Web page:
Good title, right? It’s in Chapter Four, maybe, where the author (Hal Herzog) argues, amongst other things, that the life of a battlecock is substantially better than the life of a chicken slotted to be turned into a mcnugget. In other words, it’s more moral to support cockfighting than to support Mickey D’s.

But don’t worry! This play isn’t a preachy treatise against McDonald’s! Even though it does prominently feature McDonald’s!

In fact, in a perfect world, this play would be sponsored by the McDonald’s Corporation, and they’d run a promotion where Happy Meals would include plastic toys of famous battlecocks throughout history. Speaking of famous battlecocks throughout history...

This play is about a sad sack McDonald’s employee with a near invincible sociopath of a battlecock. Sometimes I think of it as Greek Tragedy set in the world of cockfighting. For a while I was even thinking of adding a Greek chorus made of hens or something, before I realized that I actually wanted people to enjoy the play. In many ways, it’s a classic underdog sports story, except with a talking rooster.

I grew up surrounded by animals, and I think they’re equal parts hilarious and incredibly strange. Our relationship with them is especially complicated. In fact, that’s the subject of “Some We Love...”, and maybe “Year of the Rooster.”

The idea of “pets” is very odd, huh? Sometimes I think the love a person can have for a pet is the purest sort of love there is. It’s like the love a child has for their stuffed animal.

When I was young, a few houses down from me lived a lady who kept a couple dozen chickens, and one fierce goddamn rooster, as pets. In the summer the rooster would have to do battle against the baby snapping turtles that would migrate up from the pond. A whole horde of little dead snappers would litter her lawn. One thing that’s especially true of roosters, I think, that’s not true of other birds, is that they never seem to notice the human beings living next to them. Very self-absorbed.

Other animals don’t love in the same way adult humans do, though we like to convince ourselves otherwise. I think most animals love the way that infants do. Maybe that’s worth more or less? But I have trouble believing my neighbor’s asshole of a rooster could love at all.

But if there’s one thing I’ve learned about cockfighting (mostly from reading too many cockfighting message boards) it’s that cockers love their birds. Say what you will about how they express this love, but they love them.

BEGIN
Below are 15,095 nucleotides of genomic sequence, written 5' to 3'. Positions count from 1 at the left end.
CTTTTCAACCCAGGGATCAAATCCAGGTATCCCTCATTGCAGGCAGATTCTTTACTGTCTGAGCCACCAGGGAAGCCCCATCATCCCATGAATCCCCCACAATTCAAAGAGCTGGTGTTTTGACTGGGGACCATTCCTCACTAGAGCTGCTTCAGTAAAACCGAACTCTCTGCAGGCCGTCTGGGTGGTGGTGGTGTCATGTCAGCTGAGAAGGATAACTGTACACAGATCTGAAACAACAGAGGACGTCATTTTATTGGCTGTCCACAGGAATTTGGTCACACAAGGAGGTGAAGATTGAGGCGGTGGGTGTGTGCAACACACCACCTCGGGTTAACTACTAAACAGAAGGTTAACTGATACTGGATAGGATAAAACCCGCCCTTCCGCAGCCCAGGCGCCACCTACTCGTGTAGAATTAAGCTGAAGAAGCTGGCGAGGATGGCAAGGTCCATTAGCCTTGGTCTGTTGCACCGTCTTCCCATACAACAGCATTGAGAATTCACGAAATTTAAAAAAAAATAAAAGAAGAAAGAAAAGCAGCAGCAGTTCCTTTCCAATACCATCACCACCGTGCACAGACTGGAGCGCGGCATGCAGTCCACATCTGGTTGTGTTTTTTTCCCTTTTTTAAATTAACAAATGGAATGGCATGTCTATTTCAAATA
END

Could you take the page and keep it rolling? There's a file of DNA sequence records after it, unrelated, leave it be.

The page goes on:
The play isn’t a treatise for or against cockfighting, though it’s certainly a brutal, age-old sport, illegal in all fifty states, with its share of very vocal fans and foes.

I was reading up on Christopher Guest on IMDB when I read a quote of his that I really liked, that I think applies to these groups.

“I am interested in the notion that people can become so obsessed by their world that they lose sense and awareness of how they appear to other people. They're so earnest about it. But that's true of so many things.”

But forget all that shit. Ultimately, I hope this is nothing more than an entertaining story that makes you care about the people involved. In other words: a good cockfight. Fingers crossed.

Please For The Love of God Come See “Year of the Rooster” on: Monday, May 2nd, at 8:30 PM at the Algonquin Seaport Theatre, on Pier 17 – South Street Seaport.

Admission: free as the fucking wind.

The Inquisition of Mac Wellman

God, I love Mac Wellman. Seeing my college's production of Cleveland is one of my most cherished theatrical memories. If the idea of graduate school didn't sound like being set on fire to me, his program would be the first I'd apply to. He's celebrating his tenth year at Brooklyn College and some of his former students interviewed him for the Brooklyn Rail.

Check it out.

My favorite bit? "There are far more wonderful playwrights now than ever before. And far fewer theaters of any interest at all."


Friday, April 15, 2011

Save the Date...

... for the Bloodworks Kickoff Party!